whats difference between cas and cas9?
    correct me if i am wrong
    cas is the gene and cas9 is the nuclease that binds with viral dna and cuts it

  9. Tundrus says:

    So people cannot really be cured from genetic diseases this way right? The only way to stop the death from a genetic disease would be from editing it at birth so when the stem cell splits, it will be contained in all of the cells throughout the body. Is this correct? If so, the future generation will be pretty lucky.
    Another question. Could you make the changes to the gene permanent? I know the video said the edited genes may not be permanent, but is it possible to pass on a gene that has been repaired?

  10. Alila Medical Media says:

    Thank you for watching! Follow us on Twitter https://twitter.com/AlilaMedical for instant notification of our new videos!

  11. Why Not CR says:

    Nice video. Keep it up

  12. Kevin Pham says:

    does the crispr/cas9 system do the insertion of the desired gene or is that another system? What handles that part of the procedure?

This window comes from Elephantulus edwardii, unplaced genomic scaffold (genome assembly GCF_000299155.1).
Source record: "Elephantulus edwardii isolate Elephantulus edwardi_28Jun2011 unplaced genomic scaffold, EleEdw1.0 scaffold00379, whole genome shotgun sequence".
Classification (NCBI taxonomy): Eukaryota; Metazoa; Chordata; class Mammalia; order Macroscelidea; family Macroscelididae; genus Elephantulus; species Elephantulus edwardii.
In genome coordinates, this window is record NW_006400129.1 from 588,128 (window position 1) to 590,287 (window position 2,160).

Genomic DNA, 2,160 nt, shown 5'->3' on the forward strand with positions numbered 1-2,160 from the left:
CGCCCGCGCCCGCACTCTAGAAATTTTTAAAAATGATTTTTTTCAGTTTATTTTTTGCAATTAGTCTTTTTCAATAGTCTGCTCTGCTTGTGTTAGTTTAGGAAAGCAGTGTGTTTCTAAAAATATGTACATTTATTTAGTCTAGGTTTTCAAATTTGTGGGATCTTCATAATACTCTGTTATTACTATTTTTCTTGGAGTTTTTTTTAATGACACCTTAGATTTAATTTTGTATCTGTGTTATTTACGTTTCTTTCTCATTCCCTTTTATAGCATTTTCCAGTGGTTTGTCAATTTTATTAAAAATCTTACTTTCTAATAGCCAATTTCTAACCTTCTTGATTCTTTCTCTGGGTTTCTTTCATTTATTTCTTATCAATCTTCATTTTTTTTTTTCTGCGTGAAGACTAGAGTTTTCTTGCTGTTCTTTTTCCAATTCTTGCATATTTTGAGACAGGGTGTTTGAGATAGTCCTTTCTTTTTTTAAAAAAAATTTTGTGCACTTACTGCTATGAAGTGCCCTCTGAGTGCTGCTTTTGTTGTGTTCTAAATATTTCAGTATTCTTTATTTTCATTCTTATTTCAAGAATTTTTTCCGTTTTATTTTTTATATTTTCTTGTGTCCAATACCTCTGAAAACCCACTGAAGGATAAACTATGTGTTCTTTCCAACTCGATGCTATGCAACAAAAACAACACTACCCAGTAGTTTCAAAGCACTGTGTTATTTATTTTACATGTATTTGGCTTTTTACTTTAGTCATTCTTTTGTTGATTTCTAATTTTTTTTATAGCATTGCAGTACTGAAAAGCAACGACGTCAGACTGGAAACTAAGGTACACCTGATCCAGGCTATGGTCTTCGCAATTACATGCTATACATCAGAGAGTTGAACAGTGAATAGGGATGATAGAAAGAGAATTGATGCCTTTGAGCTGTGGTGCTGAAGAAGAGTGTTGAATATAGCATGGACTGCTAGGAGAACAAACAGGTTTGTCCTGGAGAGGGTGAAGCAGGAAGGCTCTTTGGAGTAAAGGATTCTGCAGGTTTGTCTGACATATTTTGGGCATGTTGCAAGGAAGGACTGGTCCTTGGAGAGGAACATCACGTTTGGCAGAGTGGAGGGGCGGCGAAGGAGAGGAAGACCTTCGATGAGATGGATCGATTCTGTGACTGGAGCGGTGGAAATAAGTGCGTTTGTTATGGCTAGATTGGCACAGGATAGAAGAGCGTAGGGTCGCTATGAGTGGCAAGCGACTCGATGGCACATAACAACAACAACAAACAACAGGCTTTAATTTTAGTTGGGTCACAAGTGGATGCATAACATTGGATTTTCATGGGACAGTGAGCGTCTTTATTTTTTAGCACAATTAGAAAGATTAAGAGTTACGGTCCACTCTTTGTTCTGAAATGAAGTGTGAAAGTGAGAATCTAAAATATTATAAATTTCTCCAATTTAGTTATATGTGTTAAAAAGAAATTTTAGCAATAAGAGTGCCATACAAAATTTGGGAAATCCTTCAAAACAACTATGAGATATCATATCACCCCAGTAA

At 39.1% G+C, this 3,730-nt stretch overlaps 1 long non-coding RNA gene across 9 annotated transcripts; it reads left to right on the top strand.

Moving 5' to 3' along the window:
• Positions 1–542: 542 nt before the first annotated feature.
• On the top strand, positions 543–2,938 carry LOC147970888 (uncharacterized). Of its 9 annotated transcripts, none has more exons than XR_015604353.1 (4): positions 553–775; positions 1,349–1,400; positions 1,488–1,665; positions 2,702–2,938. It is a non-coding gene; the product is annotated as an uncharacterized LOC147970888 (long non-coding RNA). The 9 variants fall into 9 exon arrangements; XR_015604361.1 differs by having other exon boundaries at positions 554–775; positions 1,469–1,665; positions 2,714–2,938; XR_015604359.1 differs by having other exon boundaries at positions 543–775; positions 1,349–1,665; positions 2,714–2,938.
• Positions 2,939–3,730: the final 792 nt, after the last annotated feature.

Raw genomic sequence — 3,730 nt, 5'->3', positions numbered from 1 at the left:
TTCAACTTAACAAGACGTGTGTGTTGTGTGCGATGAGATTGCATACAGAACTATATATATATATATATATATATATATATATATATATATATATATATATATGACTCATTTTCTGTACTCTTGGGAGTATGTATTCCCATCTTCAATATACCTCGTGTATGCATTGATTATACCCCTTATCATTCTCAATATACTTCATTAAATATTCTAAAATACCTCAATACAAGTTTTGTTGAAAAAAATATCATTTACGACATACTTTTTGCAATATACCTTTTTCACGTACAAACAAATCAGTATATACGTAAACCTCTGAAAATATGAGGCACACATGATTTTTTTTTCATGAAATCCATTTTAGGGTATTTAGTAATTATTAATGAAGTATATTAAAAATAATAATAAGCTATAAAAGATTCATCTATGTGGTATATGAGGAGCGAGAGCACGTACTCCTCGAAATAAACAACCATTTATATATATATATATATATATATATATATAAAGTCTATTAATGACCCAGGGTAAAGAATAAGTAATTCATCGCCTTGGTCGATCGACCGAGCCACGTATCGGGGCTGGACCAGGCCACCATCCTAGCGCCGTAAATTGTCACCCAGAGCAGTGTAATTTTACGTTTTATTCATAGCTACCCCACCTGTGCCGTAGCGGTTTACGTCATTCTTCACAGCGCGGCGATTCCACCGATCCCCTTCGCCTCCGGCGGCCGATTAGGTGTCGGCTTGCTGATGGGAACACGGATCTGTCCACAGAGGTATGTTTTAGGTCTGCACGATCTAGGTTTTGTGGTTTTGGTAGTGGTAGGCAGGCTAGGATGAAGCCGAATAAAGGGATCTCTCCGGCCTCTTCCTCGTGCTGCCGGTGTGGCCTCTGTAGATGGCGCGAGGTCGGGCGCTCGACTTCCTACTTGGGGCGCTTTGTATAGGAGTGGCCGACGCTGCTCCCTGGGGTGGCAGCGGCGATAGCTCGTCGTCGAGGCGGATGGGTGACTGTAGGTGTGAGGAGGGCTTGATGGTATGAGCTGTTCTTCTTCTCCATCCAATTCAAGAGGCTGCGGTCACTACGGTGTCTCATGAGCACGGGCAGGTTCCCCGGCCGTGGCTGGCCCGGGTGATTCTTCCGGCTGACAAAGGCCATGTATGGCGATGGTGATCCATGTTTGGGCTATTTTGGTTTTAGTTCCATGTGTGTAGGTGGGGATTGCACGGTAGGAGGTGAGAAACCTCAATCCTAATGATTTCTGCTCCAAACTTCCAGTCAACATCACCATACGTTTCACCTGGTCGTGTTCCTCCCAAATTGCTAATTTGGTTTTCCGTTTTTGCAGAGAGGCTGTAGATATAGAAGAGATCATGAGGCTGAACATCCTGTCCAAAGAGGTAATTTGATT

13. Ferry Jap says:

    Which hospital is ready to use CRISPR??

  14. Hambal Uba says:

    this new technology is more interesting and it will get better soon the science to be more confident on biotech

  15. Billy Willy says:

    Not really sure whether we'll destroy the plant with nuclear weapons or CRISPR in the hands of ideologues and idiots. Kind of a tossup at this point.

  16. charge61 says:

    This is the greatest discovery in all of human history. God like powers are now in our hands and this science is still n it's infancy. The question is, will we eventually destroy ourselves by basically creating our own extinction. CRISPR is irreversible and all consuming. Once the genie is out the bottle there is no getting it back in when it comes to CRISPR genetic manipulation.

  17. Em Miller says:

    The animation was extremely helpful, and the voiceover (while sounding like a serial killer) was useful to help explain the process of how CRISPR works.

  18. Alila Medical Media says:

    Help us make more videos like this! Support us on Patreon and get FREE downloads and other great rewards: https://www.patreon.com/AlilaMedicalMedia/posts
    Thank you so much!

  19. Rahul Paul says:

    Is it possible to change skin color genetically?

  20. Workdove says:

    God only knows what this will end up doing to the environment- isn't it bad enough as it is?

  21. Justin D'murcielago says:

    gotta love bio engineering. they only say not with humans LOL.

  22. A normal guy With a beard says:

    Your are invited to join LinkedIn “CRISPR Forum” group: https://www.linkedin.com/groups/5064109

  23. Chupria says:

    Come over to crisprcas9cure dot com. I am trying to spread the word about crispr cas9. Looking to do a public stunt!